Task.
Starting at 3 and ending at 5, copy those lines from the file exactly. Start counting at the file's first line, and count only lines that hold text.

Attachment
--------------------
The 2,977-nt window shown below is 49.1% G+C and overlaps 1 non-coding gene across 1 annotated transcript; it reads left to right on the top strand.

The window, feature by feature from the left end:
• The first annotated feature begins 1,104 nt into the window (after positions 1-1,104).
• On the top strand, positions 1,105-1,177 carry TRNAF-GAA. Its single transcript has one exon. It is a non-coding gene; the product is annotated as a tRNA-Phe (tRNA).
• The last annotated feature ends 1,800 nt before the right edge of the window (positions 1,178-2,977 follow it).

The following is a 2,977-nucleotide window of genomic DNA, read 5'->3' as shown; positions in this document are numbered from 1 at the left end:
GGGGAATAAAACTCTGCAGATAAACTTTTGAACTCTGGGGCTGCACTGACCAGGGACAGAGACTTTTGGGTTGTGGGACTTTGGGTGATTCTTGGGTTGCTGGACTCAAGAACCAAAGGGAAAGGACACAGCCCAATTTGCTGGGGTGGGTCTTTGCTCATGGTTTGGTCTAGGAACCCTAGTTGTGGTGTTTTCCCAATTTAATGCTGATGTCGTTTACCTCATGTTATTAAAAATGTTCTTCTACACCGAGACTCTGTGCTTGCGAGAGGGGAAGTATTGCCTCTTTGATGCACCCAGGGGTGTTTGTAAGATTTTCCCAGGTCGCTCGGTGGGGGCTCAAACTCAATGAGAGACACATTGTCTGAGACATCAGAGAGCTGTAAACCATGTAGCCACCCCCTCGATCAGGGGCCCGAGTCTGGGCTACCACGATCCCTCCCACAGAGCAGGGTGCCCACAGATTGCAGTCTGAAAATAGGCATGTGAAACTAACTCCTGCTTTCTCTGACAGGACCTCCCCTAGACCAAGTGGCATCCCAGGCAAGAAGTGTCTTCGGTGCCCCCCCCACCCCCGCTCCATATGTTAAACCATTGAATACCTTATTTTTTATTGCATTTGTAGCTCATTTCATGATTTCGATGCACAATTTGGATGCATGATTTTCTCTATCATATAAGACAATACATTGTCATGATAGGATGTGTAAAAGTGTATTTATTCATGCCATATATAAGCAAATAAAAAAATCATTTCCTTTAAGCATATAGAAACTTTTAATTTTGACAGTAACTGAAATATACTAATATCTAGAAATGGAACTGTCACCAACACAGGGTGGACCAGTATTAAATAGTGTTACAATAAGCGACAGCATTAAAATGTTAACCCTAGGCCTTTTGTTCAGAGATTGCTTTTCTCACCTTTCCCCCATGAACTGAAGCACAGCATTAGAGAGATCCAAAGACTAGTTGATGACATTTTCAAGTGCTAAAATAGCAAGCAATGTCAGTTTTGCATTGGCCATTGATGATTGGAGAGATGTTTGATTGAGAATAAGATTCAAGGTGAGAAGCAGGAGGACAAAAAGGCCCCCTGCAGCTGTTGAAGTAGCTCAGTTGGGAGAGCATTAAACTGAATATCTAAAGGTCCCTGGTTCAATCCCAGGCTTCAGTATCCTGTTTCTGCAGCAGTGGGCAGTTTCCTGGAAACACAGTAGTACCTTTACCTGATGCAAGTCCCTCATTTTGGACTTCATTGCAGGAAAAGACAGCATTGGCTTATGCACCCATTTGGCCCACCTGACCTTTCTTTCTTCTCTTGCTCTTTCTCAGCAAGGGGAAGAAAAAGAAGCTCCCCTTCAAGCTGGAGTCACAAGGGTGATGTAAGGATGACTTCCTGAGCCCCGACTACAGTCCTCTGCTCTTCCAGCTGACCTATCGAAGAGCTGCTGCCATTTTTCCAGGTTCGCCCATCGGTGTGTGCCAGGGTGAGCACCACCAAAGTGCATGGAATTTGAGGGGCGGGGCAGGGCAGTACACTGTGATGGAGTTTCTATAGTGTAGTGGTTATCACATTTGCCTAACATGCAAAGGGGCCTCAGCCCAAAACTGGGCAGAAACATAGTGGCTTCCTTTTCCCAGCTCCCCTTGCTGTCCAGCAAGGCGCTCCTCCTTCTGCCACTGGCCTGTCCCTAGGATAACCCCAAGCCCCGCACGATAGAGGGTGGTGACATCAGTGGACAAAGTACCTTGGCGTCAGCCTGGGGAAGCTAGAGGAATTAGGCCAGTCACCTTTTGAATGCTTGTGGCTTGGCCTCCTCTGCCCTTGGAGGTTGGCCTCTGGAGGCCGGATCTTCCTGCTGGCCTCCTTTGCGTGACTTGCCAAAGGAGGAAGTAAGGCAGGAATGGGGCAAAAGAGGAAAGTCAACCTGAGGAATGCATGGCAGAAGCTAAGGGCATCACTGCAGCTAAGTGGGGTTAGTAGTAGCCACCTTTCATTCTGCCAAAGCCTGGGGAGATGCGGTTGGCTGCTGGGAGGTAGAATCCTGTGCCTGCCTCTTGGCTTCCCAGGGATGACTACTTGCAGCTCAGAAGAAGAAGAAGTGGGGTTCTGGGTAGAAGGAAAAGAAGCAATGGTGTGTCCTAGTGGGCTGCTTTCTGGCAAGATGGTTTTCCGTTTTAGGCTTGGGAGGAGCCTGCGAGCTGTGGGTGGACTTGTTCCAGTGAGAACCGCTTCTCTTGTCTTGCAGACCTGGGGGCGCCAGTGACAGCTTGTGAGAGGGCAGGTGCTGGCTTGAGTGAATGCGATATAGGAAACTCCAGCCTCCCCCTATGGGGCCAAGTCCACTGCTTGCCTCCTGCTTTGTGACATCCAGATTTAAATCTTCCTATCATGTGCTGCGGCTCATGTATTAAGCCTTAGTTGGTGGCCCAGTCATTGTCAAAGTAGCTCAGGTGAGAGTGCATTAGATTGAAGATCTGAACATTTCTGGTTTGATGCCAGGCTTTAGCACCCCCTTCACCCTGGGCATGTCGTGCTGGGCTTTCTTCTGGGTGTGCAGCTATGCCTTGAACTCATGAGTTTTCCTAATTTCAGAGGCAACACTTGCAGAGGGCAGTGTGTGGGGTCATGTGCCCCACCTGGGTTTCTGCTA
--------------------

• The first annotated feature begins 1,104 nt into the window (after positions 1-1,104).
• On the top strand, positions 1,105-1,177 carry TRNAF-GAA. Its single transcript has one exon. It is a non-coding gene; the product is annotated as a tRNA-Phe (tRNA).
• The last annotated feature ends 1,800 nt before the right edge of the window (positions 1,178-2,977 follow it).